Get the shot...or not?
Even though vaccinations are required for children attending public and private schools, preschools, childcare facilities and Head Start programs in Oregon, the issue of immunizing youngsters to prevent diseases remains controversial.
Ashland has the highest noncompliance rate in the state, with up to 25 percent of schoolchildren not having some or all required immunizations.
Wednesday is "exclusion day," when children will be prevented from attending classes if their immunizations aren't current or their parents have not sought a waiver. Parents can request an exemption for religious or philosophical reasons. Parents who have not yet complied should contact their children's schools.
Jackson County Health and Human Services created an Ashland Immunization Outreach Team to hold informational forums and poll parents on their reluctance to vaccinate their children.
People opposed to vaccinations for conditions such as polio, mumps, measles and other contagious diseases think the vaccinations are given too early, that they damage the body's natural immune system and that they cause other problems.
Vaccination proponents say immunizations are safe and protect the community from outbreaks. Ashland is vulnerable because of the large number of people who aren't vaccinated and because of the high rate of tourism, health officials say.
The county health department asks that parents report signs of contagious diseases. "We are not the vaccination police," says Belle Shepherd, the county's program manager for public health. "We will not mandate that someone get a vaccination, but we do want to advise people on the best ways to protect themselves and their family."
In an effort to encourage more conversation on this issue, the Tidings invited Bonnie Nedrow, a naturopathic physician, and parent Lorie Anderson to explain their position on vaccines based on their research.
By Bonnie Nedrow
An Acts Matter essay for the Tidings
When parents ask me as a naturopathic doctor about the pros and cons of vaccinating their child, I help them break it down into which vaccine they want, when they want to start and how many doses they will need. I counsel my clients to make a plan.
Waiting to vaccinate should be a conscious decision, not a delay based on fear.
During 11 years of private practice, I have read dozens of books and newspaper articles, searched hundreds of websites and taken numerous seminars, all with the intention of offering the most unbiased information on an extremely emotional topic.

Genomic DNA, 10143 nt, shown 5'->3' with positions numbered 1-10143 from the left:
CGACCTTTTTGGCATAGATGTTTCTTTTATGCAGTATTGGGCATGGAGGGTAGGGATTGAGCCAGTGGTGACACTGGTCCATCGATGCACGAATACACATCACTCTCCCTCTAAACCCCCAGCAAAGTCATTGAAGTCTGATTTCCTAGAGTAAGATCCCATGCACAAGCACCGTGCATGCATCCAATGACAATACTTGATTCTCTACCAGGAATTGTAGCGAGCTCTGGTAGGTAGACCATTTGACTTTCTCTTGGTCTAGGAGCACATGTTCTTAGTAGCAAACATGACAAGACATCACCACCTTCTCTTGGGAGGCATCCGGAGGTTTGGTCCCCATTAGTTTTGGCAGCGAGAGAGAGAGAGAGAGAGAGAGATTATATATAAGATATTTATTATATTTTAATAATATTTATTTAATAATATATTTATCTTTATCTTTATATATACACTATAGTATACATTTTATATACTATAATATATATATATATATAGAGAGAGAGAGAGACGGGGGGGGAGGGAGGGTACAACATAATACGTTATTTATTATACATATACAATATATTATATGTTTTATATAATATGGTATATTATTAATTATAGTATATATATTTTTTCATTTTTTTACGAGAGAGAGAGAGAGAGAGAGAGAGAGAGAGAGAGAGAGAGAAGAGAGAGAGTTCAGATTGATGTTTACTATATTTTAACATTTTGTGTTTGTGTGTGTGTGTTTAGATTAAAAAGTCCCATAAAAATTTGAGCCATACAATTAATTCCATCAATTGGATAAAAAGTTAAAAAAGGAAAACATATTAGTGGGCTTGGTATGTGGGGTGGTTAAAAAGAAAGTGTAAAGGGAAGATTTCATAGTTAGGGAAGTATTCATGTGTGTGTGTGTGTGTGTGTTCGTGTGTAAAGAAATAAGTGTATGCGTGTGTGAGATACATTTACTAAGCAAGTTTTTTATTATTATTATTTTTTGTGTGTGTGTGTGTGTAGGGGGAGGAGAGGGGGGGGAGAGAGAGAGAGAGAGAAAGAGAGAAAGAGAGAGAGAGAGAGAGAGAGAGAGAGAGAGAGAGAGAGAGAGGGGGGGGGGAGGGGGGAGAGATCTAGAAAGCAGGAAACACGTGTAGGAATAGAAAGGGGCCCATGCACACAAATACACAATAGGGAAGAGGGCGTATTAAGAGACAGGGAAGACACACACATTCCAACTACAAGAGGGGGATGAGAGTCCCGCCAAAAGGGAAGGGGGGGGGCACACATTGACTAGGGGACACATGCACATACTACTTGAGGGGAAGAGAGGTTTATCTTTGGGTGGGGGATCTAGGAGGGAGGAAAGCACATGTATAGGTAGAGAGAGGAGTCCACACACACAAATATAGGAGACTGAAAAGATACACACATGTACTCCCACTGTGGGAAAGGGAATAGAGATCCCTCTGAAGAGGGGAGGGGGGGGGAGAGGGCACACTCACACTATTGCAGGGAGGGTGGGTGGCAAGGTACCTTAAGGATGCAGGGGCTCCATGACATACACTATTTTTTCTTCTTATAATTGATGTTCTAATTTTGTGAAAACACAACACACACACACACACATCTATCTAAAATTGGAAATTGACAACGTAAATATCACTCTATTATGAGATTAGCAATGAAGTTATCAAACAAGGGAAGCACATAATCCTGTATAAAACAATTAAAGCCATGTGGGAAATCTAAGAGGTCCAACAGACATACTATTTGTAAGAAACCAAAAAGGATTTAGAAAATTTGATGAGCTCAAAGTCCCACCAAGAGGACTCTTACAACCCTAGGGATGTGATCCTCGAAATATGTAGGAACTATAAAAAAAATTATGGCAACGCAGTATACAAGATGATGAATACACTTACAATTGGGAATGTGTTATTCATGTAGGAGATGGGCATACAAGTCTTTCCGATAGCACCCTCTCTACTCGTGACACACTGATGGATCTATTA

The first concern with vaccinating young babies is the negative impact on the developing immune system. Babies are born with very little natural immunity and are reliant on passive immunity from breast milk. Stimulating the infant's immature immune system with a vaccine increases the child's risk of allergies.
Potential harm to the baby's developing brain is the second concern. This involves immune system inflammation and toxic damage by chemicals in the vaccine. One problem with assessing risk is that some individuals are more susceptible to chemicals genetically. Another problem is kids are exposed to other chemicals that can act in concert with vaccines. With 85,000 man-made chemicals, this can be a real concern.
So while waiting to vaccinate children until they're about 2 years of age will put them at greater risk for getting a vaccine-preventable illness, there is a balancing benefit of protecting their developing brain and immune system.
Bonnie Nedrow is a naturopathic doctor specializing in women and children's health and environmental medicine. She and naturopathic doctor Brigid Crowe will be offering a vaccine education class at 6:30 p.m. March 14 at Hidden Springs Wellness Center, 1651 Siskiyou Blvd., Ashland. For more information, call 541-488-8858 or email DrBonnie@BonnieND.com.
By Lorie Anderson
An Acts Matter essay for the Tidings
I heard vaccine opposers insisting vaccines don't work, aren't necessary, cause untold injuries and deaths, that unvaccinated kids are healthier, refusers more intelligent, natural alternatives available and herd immunity a lie.
Embarking on a personal quest about a decade ago to sort fact from fiction, I learned the importance of seeking science-based sources and of honing my "baloney detection" abilities.
After studying the vaccine debate, I came to this conclusion: Not much is 100 percent safe or effective, but the most credible sources reveal vaccine benefits far outweigh their rare serious risks, saving lives and reducing suffering.
Governmental, independent and research organizations worldwide are committed to maximizing vaccine safety and effectiveness. Meanwhile, anti-vaccine assertions are often fallacious, scientifically unsupported and misleading — yet compelling enough to result in destructive outbreaks and derailment of disease eradication efforts.
I first encountered anti-vaccine sentiment in Ashland when my now teenage son was a baby. A dad announced: "I won't poison my daughter's pristine system with vaccines!" My reflexive response: "Fine, our vaccinated children will protect yours." I received a disturbing introduction to "herd immunity" relaying this story to our pediatrician: "You're not protecting his child as much as his child is putting yours at risk," she said.
Maximum protection depends upon the community. Vaccination neglect, refusal and delay threaten our community's well-being, and while I empathize with parents' fears and concerns, it's hard to contain resentment for authority figures who twist facts and spread misinformation.
Lorie Anderson has lived in Ashland since 1976. She and her husband, Curt, have a daughter, 30, and son, 14. She is a former social work counselor and appeared on Frontline "The Vaccine War" on PBS in 2010.